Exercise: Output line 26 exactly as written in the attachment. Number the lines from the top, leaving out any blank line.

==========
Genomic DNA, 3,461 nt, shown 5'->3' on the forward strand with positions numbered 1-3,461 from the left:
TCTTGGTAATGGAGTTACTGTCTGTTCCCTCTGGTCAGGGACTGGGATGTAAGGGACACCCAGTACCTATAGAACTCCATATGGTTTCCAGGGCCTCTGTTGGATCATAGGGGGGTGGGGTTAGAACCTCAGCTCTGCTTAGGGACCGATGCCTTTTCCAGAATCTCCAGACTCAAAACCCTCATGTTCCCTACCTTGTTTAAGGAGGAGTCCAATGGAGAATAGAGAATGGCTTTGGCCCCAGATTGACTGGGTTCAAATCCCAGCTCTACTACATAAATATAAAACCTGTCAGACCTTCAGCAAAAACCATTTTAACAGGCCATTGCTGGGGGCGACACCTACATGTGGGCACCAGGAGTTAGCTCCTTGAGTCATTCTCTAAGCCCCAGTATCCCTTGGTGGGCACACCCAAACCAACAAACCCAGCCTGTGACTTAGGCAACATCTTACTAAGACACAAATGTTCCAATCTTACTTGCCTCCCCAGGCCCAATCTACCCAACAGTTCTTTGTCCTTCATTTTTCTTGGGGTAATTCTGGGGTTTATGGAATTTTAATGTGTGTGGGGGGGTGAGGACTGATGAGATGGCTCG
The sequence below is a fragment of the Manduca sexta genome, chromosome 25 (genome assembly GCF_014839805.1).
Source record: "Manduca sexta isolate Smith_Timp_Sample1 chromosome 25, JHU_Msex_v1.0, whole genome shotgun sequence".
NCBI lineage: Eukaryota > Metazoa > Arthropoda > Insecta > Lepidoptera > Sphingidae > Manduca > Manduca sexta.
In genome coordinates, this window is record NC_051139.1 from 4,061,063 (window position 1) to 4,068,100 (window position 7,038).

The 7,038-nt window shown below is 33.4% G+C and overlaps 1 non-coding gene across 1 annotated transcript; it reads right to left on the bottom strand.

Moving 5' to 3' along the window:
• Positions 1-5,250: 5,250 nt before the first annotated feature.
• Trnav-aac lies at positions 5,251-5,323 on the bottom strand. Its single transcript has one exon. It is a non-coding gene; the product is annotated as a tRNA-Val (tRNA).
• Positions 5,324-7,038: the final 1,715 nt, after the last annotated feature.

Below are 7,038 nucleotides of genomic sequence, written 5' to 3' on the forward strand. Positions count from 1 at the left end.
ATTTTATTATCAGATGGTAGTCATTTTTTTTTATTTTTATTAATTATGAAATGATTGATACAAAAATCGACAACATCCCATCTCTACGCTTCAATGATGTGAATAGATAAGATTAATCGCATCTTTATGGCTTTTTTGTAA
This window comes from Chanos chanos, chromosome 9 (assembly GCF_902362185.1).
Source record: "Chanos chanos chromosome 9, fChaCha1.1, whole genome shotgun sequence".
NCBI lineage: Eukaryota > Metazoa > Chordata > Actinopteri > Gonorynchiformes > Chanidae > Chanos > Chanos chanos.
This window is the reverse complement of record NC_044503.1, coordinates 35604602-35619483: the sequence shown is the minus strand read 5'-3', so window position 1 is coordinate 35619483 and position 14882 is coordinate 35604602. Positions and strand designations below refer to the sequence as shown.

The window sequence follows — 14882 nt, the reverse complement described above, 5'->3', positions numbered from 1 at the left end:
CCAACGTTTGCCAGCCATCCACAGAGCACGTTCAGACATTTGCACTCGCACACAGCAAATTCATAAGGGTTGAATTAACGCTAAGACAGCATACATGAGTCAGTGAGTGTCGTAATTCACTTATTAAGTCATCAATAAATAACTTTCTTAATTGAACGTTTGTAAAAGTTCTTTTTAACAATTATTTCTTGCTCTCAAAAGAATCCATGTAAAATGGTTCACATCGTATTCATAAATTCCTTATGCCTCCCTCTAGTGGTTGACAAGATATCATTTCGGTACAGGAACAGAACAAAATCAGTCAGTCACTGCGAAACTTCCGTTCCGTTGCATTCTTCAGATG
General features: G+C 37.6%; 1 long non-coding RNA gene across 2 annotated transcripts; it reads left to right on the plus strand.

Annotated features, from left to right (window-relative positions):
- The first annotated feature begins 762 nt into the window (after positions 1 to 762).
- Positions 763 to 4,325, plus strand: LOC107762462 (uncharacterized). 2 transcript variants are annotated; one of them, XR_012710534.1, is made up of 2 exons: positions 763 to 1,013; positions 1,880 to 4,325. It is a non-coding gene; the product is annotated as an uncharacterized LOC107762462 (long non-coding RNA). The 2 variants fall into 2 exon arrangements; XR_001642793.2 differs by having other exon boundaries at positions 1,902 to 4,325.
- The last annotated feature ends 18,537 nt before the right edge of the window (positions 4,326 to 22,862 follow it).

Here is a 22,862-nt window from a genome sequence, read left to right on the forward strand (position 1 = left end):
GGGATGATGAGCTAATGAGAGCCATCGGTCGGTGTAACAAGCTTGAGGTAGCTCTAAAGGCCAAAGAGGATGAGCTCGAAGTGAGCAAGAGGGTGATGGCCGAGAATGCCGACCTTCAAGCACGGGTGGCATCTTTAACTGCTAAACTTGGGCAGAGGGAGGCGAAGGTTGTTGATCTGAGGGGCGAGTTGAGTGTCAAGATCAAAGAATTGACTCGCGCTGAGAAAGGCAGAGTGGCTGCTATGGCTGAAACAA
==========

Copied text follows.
GGGATGATGAGCTAATGAGAGCCATCGGTCGGTGTAACAAGCTTGAGGTAGCTCTAAAGGCCAAAGAGGATGAGCTCGAAGTGAGCAAGAGGGTGATGGCCGAGAATGCCGACCTTCAAGCACGGGTGGCATCTTTAACTGCTAAACTTGGGCAGAGGGAGGCGAAGGTTGTTGATCTGAGGGGCGAGTTGAGTGTCAAGATCAAAGAATTGACTCGCGCTGAGAAAGGCAGAGTGGCTGCTATGGCTGAAACAA